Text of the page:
Coherence and cohesion


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Coherence and cohesion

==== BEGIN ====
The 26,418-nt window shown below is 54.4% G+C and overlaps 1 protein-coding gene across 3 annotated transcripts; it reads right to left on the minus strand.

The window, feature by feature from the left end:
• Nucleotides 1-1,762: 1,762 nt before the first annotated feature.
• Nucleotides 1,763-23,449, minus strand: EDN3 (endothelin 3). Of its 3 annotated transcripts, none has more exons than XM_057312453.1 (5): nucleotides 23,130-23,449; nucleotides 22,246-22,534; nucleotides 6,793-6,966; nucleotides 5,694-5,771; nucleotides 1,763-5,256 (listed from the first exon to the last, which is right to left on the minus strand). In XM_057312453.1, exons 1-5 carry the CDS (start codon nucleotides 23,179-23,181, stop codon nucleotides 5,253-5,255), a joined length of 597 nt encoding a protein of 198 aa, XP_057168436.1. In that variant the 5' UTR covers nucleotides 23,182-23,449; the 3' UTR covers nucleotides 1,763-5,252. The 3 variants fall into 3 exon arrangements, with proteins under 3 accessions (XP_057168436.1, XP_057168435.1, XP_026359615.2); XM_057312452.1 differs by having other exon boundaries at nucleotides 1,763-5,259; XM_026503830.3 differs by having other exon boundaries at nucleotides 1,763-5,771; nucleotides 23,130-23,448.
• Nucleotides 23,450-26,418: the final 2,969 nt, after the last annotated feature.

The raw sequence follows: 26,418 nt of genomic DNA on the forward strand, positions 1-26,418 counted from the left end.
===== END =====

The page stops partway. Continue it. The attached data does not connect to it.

1. 1. Discourse analysis Cohesion, coherence, text types, conversation analysis Overview of the lecture 1. 2. 3. 4. 5. 6. 7. Areas of study 1. Definitions and scope • • • Discourse analysis is an umbrella term for all those studies within applied linguistics which focus on units/stretches of language beyond the sentence level. In discourse analysis the highest unit of language is the text, and language is studied in its context. Discourse analysis considers language in its full textual, social, and psychological context. Discourse analysis is relevant to language teaching since learners have to learn how to produce and comprehend texts not only sentences (discourse competence). • • • • • • • What is a text? A text is "a communicative occurrence which meets […] the standards of textuality" (de Beaugrande & Dressler, 1983, p. 3). Standards of textuality: 1. Cohesion "[...] concerns the ways in which the components of the surface text, i.e. the actual words we hear or see, are mutually connected within a sequence. 2. Coherence "[...] concerns the ways in which the components of the textual world, i.e. the configuration of concepts and relations which underlie the surface text, are mutually accessible and relevant". Coherence is the outcome of cognitive processes among text users (see below). 3. Intentionality "[...] the text producer’s attitude that the set of occurrences should constitute a cohesive and coherent text instrumental in fulfilling the producer’s intentions, e.g., to distribute knowledge or to attain a goal specified in a plan" What is a text? Cohesion and coherence Background knowledge Spoken vs. written style Genre analysis Conversation analysis Gricean maxims of communication Forms and functions Cohesion and coherence Theme and rheme Speech acts Conversation analysis Genre analysis Spoken vs. written language Cohesion and coherence • • • • Halliday and Hasan (1976) Cohesion is linguistically explicit and signals underlying semantic relationships between text elements. Coherence: underlying organiser which makes the words and sentences into a unified discourse that conforms to a consistent world picture. A coherent text is meaningful, unified, and gives the impression of "hanging together". 1